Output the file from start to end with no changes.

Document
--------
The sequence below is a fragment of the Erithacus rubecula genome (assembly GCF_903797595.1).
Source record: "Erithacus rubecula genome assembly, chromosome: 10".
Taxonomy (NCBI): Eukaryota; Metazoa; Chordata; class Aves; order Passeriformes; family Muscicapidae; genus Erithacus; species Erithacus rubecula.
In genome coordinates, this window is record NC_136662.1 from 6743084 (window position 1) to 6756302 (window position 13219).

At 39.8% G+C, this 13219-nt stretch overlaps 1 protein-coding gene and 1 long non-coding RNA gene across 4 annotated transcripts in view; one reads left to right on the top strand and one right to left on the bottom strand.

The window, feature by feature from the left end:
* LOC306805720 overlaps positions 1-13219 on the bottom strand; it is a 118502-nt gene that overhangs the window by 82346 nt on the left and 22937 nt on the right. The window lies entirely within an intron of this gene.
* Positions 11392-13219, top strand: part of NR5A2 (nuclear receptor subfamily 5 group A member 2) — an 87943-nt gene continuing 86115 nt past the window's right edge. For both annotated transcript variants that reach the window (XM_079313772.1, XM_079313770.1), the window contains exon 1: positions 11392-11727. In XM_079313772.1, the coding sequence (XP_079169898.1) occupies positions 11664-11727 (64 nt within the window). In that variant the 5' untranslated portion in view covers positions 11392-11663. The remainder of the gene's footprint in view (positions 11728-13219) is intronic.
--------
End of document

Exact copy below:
The sequence below is a fragment of the Erithacus rubecula genome (assembly GCF_903797595.1).
Source record: "Erithacus rubecula genome assembly, chromosome: 10".
Taxonomy (NCBI): Eukaryota; Metazoa; Chordata; class Aves; order Passeriformes; family Muscicapidae; genus Erithacus; species Erithacus rubecula.
In genome coordinates, this window is record NC_136662.1 from 6743084 (window position 1) to 6756302 (window position 13219).

At 39.8% G+C, this 13219-nt stretch overlaps 1 protein-coding gene and 1 long non-coding RNA gene across 4 annotated transcripts in view; one reads left to right on the top strand and one right to left on the bottom strand.

The window, feature by feature from the left end:
* LOC306805720 overlaps positions 1-13219 on the bottom strand; it is a 118502-nt gene that overhangs the window by 82346 nt on the left and 22937 nt on the right. The window lies entirely within an intron of this gene.
* Positions 11392-13219, top strand: part of NR5A2 (nuclear receptor subfamily 5 group A member 2) — an 87943-nt gene continuing 86115 nt past the window's right edge. For both annotated transcript variants that reach the window (XM_079313772.1, XM_079313770.1), the window contains exon 1: positions 11392-11727. In XM_079313772.1, the coding sequence (XP_079169898.1) occupies positions 11664-11727 (64 nt within the window). In that variant the 5' untranslated portion in view covers positions 11392-11663. The remainder of the gene's footprint in view (positions 11728-13219) is intronic.